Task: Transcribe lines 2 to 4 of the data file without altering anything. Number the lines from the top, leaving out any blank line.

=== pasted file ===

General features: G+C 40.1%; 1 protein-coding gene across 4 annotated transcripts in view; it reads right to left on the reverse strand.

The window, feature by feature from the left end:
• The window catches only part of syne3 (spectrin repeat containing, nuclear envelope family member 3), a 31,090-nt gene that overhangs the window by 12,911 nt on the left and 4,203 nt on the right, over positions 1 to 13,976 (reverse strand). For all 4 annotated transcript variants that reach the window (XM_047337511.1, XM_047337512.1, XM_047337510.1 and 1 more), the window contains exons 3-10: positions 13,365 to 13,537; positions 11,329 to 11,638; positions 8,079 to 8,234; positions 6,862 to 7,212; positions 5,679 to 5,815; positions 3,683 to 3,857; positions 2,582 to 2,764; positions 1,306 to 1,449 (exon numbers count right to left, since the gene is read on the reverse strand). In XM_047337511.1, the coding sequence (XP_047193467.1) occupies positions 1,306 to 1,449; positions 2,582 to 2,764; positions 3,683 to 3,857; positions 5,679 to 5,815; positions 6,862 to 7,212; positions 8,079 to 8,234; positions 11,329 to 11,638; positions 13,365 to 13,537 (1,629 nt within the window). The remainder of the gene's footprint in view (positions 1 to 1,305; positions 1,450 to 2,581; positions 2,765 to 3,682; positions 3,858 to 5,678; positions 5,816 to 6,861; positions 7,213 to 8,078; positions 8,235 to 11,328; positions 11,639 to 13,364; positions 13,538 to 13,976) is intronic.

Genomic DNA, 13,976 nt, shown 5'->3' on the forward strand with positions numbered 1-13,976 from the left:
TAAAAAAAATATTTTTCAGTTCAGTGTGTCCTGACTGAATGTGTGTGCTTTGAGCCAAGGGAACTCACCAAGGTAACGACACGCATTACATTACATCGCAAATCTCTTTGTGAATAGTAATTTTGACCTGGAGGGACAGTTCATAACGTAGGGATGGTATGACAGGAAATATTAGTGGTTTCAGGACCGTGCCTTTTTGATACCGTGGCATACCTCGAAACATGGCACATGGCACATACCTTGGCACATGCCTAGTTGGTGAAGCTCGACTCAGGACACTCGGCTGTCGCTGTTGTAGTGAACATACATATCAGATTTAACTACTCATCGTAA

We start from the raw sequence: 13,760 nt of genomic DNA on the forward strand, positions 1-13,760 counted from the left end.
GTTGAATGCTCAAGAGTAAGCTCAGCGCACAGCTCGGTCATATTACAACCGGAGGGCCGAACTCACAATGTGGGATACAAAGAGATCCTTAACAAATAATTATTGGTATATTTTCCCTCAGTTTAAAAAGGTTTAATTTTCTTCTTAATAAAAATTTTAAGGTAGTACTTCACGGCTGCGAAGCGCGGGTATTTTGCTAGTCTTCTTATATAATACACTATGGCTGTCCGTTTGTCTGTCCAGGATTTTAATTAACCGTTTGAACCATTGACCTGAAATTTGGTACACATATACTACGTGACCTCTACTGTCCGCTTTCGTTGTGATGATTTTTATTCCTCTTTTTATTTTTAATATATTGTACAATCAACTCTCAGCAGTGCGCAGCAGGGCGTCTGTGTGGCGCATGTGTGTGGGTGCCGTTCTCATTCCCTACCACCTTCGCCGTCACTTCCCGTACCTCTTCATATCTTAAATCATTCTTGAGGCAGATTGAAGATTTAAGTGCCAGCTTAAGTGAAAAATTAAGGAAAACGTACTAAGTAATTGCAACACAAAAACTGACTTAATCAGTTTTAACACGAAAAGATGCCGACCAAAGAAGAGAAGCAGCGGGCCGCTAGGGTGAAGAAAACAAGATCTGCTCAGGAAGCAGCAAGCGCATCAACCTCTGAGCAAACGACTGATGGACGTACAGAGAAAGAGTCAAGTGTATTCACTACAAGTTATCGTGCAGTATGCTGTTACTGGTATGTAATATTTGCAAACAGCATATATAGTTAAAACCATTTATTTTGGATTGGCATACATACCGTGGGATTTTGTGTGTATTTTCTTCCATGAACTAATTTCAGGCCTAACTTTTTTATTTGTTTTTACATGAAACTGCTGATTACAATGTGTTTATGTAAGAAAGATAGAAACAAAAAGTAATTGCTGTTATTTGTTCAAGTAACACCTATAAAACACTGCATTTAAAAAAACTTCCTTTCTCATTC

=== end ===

The window, feature by feature from the left end:
• The window catches only part of syne3 (spectrin repeat containing, nuclear envelope family member 3), a 31,090-nt gene that overhangs the window by 12,911 nt on the left and 4,203 nt on the right, over positions 1 to 13,976 (reverse strand). For all 4 annotated transcript variants that reach the window (XM_047337511.1, XM_047337512.1, XM_047337510.1 and 1 more), the window contains exons 3-10: positions 13,365 to 13,537; positions 11,329 to 11,638; positions 8,079 to 8,234; positions 6,862 to 7,212; positions 5,679 to 5,815; positions 3,683 to 3,857; positions 2,582 to 2,764; positions 1,306 to 1,449 (exon numbers count right to left, since the gene is read on the reverse strand). In XM_047337511.1, the coding sequence (XP_047193467.1) occupies positions 1,306 to 1,449; positions 2,582 to 2,764; positions 3,683 to 3,857; positions 5,679 to 5,815; positions 6,862 to 7,212; positions 8,079 to 8,234; positions 11,329 to 11,638; positions 13,365 to 13,537 (1,629 nt within the window). The remainder of the gene's footprint in view (positions 1 to 1,305; positions 1,450 to 2,581; positions 2,765 to 3,682; positions 3,858 to 5,678; positions 5,816 to 6,861; positions 7,213 to 8,078; positions 8,235 to 11,328; positions 11,639 to 13,364; positions 13,538 to 13,976) is intronic.

Genomic DNA, 13,976 nt, shown 5'->3' on the forward strand with positions numbered 1-13,976 from the left: